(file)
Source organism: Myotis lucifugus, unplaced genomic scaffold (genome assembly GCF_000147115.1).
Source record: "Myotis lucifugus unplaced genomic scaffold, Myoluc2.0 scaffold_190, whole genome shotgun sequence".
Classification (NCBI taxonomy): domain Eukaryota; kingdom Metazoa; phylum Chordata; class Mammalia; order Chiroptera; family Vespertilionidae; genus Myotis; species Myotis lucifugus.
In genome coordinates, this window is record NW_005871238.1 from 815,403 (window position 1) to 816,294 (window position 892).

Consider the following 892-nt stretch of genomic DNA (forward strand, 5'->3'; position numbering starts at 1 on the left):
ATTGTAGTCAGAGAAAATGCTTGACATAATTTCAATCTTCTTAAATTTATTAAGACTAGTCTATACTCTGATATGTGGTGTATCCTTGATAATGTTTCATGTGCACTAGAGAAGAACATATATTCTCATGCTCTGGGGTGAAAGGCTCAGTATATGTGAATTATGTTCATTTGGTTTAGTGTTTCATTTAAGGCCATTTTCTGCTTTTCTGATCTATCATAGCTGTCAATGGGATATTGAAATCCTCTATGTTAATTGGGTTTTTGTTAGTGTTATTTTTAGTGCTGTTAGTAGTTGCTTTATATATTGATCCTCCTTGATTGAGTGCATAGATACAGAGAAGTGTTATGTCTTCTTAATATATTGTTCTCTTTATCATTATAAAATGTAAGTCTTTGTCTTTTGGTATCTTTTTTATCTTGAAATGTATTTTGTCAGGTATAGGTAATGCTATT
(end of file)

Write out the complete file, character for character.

Source organism: Myotis lucifugus, unplaced genomic scaffold (genome assembly GCF_000147115.1).
Source record: "Myotis lucifugus unplaced genomic scaffold, Myoluc2.0 scaffold_190, whole genome shotgun sequence".
Classification (NCBI taxonomy): domain Eukaryota; kingdom Metazoa; phylum Chordata; class Mammalia; order Chiroptera; family Vespertilionidae; genus Myotis; species Myotis lucifugus.
In genome coordinates, this window is record NW_005871238.1 from 815,403 (window position 1) to 816,294 (window position 892).

Consider the following 892-nt stretch of genomic DNA (forward strand, 5'->3'; position numbering starts at 1 on the left):
ATTGTAGTCAGAGAAAATGCTTGACATAATTTCAATCTTCTTAAATTTATTAAGACTAGTCTATACTCTGATATGTGGTGTATCCTTGATAATGTTTCATGTGCACTAGAGAAGAACATATATTCTCATGCTCTGGGGTGAAAGGCTCAGTATATGTGAATTATGTTCATTTGGTTTAGTGTTTCATTTAAGGCCATTTTCTGCTTTTCTGATCTATCATAGCTGTCAATGGGATATTGAAATCCTCTATGTTAATTGGGTTTTTGTTAGTGTTATTTTTAGTGCTGTTAGTAGTTGCTTTATATATTGATCCTCCTTGATTGAGTGCATAGATACAGAGAAGTGTTATGTCTTCTTAATATATTGTTCTCTTTATCATTATAAAATGTAAGTCTTTGTCTTTTGGTATCTTTTTTATCTTGAAATGTATTTTGTCAGGTATAGGTAATGCTATT